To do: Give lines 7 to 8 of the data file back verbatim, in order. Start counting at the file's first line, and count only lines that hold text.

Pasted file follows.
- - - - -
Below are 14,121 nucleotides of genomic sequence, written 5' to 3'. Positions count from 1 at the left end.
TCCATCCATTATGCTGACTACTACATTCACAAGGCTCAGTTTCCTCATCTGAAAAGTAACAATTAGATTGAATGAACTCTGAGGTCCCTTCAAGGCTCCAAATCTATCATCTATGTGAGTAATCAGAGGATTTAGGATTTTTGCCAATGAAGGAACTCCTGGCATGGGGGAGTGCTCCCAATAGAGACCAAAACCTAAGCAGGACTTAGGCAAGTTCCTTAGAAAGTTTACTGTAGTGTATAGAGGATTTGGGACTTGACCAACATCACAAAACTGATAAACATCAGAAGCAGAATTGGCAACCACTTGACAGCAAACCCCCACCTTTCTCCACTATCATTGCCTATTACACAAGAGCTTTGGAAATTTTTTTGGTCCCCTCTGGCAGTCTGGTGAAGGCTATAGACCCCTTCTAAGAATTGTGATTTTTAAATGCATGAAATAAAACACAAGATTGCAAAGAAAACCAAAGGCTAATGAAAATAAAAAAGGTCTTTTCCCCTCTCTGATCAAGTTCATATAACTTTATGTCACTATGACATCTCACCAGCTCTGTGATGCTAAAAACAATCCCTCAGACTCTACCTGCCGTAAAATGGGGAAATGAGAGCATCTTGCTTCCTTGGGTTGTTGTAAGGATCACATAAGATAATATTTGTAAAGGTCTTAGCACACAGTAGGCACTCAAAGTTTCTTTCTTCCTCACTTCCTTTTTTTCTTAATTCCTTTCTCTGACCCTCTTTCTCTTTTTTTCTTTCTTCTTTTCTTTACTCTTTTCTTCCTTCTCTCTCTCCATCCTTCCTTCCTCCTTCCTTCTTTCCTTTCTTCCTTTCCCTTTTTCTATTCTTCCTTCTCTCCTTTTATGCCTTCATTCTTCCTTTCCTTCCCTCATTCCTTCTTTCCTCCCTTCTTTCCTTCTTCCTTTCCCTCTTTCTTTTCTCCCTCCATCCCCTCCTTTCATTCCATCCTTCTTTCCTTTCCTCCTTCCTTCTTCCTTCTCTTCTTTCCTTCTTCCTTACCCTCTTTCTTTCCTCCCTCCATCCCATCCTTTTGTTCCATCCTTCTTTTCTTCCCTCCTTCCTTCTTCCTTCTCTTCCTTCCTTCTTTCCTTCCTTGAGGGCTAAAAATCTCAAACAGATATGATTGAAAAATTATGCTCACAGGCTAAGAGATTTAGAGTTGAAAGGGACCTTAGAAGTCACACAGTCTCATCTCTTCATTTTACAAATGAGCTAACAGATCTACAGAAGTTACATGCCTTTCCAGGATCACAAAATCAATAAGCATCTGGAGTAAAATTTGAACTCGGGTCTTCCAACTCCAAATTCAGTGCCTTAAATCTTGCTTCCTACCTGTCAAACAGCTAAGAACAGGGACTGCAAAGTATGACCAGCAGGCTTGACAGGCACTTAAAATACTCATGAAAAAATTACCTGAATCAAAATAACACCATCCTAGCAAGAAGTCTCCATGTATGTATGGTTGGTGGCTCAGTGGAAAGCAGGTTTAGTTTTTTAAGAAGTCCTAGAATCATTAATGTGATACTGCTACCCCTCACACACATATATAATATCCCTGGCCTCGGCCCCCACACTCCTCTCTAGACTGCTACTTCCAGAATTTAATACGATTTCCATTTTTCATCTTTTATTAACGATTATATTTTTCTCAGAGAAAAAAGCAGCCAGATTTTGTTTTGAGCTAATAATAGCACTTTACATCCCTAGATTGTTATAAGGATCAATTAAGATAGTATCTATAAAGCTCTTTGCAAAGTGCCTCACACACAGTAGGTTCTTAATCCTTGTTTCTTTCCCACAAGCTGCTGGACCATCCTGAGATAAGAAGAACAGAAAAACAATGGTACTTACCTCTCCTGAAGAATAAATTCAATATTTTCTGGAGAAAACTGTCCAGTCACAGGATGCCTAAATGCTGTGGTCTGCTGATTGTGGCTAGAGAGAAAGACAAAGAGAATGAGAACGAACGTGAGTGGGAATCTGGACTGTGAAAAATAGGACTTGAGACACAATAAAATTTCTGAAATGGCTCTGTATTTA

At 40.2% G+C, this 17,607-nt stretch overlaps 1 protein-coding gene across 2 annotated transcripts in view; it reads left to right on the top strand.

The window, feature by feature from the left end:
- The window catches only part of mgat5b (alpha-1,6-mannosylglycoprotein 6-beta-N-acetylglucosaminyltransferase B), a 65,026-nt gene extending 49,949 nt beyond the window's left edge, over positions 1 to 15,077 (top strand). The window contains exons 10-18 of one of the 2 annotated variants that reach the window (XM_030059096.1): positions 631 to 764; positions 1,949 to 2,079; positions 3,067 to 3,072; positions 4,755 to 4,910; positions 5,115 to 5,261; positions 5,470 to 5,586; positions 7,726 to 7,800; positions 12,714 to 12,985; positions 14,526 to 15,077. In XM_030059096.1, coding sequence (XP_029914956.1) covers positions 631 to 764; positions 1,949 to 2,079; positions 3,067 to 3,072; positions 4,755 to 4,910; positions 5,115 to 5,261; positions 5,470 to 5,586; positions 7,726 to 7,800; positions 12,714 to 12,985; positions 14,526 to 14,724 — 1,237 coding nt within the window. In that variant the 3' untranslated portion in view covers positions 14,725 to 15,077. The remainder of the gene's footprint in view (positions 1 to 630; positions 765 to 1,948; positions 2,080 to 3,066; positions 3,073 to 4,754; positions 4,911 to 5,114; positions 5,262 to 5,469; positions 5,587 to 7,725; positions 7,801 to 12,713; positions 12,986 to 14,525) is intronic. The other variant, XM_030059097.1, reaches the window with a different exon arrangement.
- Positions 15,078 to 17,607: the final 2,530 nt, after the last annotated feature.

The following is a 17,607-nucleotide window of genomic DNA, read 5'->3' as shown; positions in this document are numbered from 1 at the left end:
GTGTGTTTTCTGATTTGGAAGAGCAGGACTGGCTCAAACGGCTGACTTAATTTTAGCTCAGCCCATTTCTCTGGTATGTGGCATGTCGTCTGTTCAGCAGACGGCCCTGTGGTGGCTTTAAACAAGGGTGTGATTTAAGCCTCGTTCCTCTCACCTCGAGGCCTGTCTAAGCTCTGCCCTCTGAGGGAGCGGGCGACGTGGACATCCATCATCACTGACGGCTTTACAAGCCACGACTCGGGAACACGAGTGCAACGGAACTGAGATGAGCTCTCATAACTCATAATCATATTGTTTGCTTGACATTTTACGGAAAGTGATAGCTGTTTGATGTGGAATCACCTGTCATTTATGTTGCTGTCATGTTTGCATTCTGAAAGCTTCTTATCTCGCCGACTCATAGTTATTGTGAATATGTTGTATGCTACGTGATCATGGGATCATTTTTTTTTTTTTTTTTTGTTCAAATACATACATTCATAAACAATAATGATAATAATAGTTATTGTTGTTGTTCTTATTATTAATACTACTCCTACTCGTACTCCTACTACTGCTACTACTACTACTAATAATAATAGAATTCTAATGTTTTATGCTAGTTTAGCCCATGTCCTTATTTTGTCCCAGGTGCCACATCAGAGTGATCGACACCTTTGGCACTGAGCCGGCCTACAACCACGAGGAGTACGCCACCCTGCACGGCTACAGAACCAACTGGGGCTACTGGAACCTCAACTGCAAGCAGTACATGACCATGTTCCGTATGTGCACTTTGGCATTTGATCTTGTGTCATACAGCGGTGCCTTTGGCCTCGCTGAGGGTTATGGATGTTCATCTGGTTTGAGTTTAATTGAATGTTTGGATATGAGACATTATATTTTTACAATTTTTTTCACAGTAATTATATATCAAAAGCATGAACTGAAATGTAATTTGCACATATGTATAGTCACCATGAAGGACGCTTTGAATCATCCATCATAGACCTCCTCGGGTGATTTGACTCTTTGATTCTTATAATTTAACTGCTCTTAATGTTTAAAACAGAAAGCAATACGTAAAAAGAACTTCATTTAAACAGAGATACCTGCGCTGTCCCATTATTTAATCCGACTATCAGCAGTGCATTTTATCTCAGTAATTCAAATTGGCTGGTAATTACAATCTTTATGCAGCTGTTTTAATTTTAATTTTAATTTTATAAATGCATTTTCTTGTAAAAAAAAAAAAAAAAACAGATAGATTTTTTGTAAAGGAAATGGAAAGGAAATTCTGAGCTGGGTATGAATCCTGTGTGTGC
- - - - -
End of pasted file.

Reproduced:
The following is a 17,607-nucleotide window of genomic DNA, read 5'->3' as shown; positions in this document are numbered from 1 at the left end:
GTGTGTTTTCTGATTTGGAAGAGCAGGACTGGCTCAAACGGCTGACTTAATTTTAGCTCAGCCCATTTCTCTGGTATGTGGCATGTCGTCTGTTCAGCAGACGGCCCTGTGGTGGCTTTAAACAAGGGTGTGATTTAAGCCTCGTTCCTCTCACCTCGAGGCCTGTCTAAGCTCTGCCCTCTGAGGGAGCGGGCGACGTGGACATCCATCATCACTGACGGCTTTACAAGCCACGACTCGGGAACACGAGTGCAACGGAACTGAGATGAGCTCTCATAACTCATAATCATATTGTTTGCTTGACATTTTACGGAAAGTGATAGCTGTTTGATGTGGAATCACCTGTCATTTATGTTGCTGTCATGTTTGCATTCTGAAAGCTTCTTATCTCGCCGACTCATAGTTATTGTGAATATGTTGTATGCTACGTGATCATGGGATCATTTTTTTTTTTTTTTTTTGTTCAAATACATACATTCATAAACAATAATGATAATAATAGTTATTGTTGTTGTTCTTATTATTAATACTACTCCTACTCGTACTCCTACTACTGCTACTACTACTACTAATAATAATAGAATTCTAATGTTTTATGCTAGTTTAGCCCATGTCCTTATTTTGTCCCAGGTGCCACATCAGAGTGATCGACACCTTTGGCACTGAGCCGGCCTACAACCACGAGGAGTACGCCACCCTGCACGGCTACAGAACCAACTGGGGCTACTGGAACCTCAACTGCAAGCAGTACATGACCATGTTCCGTATGTGCACTTTGGCATTTGATCTTGTGTCATACAGCGGTGCCTTTGGCCTCGCTGAGGGTTATGGATGTTCATCTGGTTTGAGTTTAATTGAATGTTTGGATATGAGACATTATATTTTTACAATTTTTTTCACAGTAATTATATATCAAAAGCATGAACTGAAATGTAATTTGCACATATGTATAGTCACCATGAAGGACGCTTTGAATCATCCATCATAGACCTCCTCGGGTGATTTGACTCTTTGATTCTTATAATTTAACTGCTCTTAATGTTTAAAACAGAAAGCAATACGTAAAAAGAACTTCATTTAAACAGAGATACCTGCGCTGTCCCATTATTTAATCCGACTATCAGCAGTGCATTTTATCTCAGTAATTCAAATTGGCTGGTAATTACAATCTTTATGCAGCTGTTTTAATTTTAATTTTAATTTTATAAATGCATTTTCTTGTAAAAAAAAAAAAAAAAACAGATAGATTTTTTGTAAAGGAAATGGAAAGGAAATTCTGAGCTGGGTATGAATCCTGTGTGTGC